SALT LAKE CITY (ABC4) – Laydee Jay experienced intimate partner violence at the hands of three different men, and vividly remembers when she decided to leave.
“I was drug across the room by my hair, I was hit with different objects, and there were times when I had to fight back,” said Jay.
“There was an incident where I was physically abused and it happened in front of my children, and when I saw the look on my children’s faces and they kind of were becoming numb to it, and this was almost normal to them,” explained Jay.
“That’s when I knew, enough was enough, because I’m raising daughters and now I have sons, but this is no way to live or the example to see that this is how life is supposed to be when you’re with someone that you love.”
So she made an escape plan and moved across the country.
“I left Georgia with 80 borrowed bucks and I came and checked into the YWCA and life was better ever since,” she said.
Jay believes her commitment to protecting her children ultimately saved her life.
“Eventually when I left, this person tried to take my life but ended up taking someone else’s life and is now in prison.”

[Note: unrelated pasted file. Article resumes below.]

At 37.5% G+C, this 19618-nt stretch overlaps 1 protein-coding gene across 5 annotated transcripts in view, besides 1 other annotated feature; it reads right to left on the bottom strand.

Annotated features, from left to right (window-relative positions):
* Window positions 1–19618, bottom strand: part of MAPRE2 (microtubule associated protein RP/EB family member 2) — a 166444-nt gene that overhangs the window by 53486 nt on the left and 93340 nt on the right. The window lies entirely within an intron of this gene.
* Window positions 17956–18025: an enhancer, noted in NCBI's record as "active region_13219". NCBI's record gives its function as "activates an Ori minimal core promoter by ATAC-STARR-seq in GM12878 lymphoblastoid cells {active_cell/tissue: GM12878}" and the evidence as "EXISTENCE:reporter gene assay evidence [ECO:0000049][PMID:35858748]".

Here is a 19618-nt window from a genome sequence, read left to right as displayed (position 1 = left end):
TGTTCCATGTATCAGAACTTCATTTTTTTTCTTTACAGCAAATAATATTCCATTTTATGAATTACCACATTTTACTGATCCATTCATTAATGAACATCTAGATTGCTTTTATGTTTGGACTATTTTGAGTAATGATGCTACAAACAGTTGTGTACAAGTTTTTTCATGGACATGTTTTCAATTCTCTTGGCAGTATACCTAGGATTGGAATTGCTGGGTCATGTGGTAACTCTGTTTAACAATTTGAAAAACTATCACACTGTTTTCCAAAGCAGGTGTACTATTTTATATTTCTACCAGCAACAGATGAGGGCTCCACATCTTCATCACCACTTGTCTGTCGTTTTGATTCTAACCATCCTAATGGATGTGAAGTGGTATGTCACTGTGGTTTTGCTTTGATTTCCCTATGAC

Jakey Siolo, a Case Manager and Coordinator for Pacific Island Knowledge 2 Action Resources (PIK2AR) said domestic violence comes in many forms, like isolation, financial abuse, name-calling, and physical abuse, but the all stem from power and control.
“There are so many little things that are red flags, and if you notice one or two red flags, it usually means it will be a domestic violence relationship,” Siolo said.
Jay now tells her story of surviving domestic violence through stand-up comedy, hoping it can help shed light on the issue and inspire other women experiencing something similar.
“I’ve taken my stories and found little humorous ways to uplift other women and stand in the gaps and just say ‘I understand, I’ve been there and there’s light at the end of the tunnel,'” said Jay.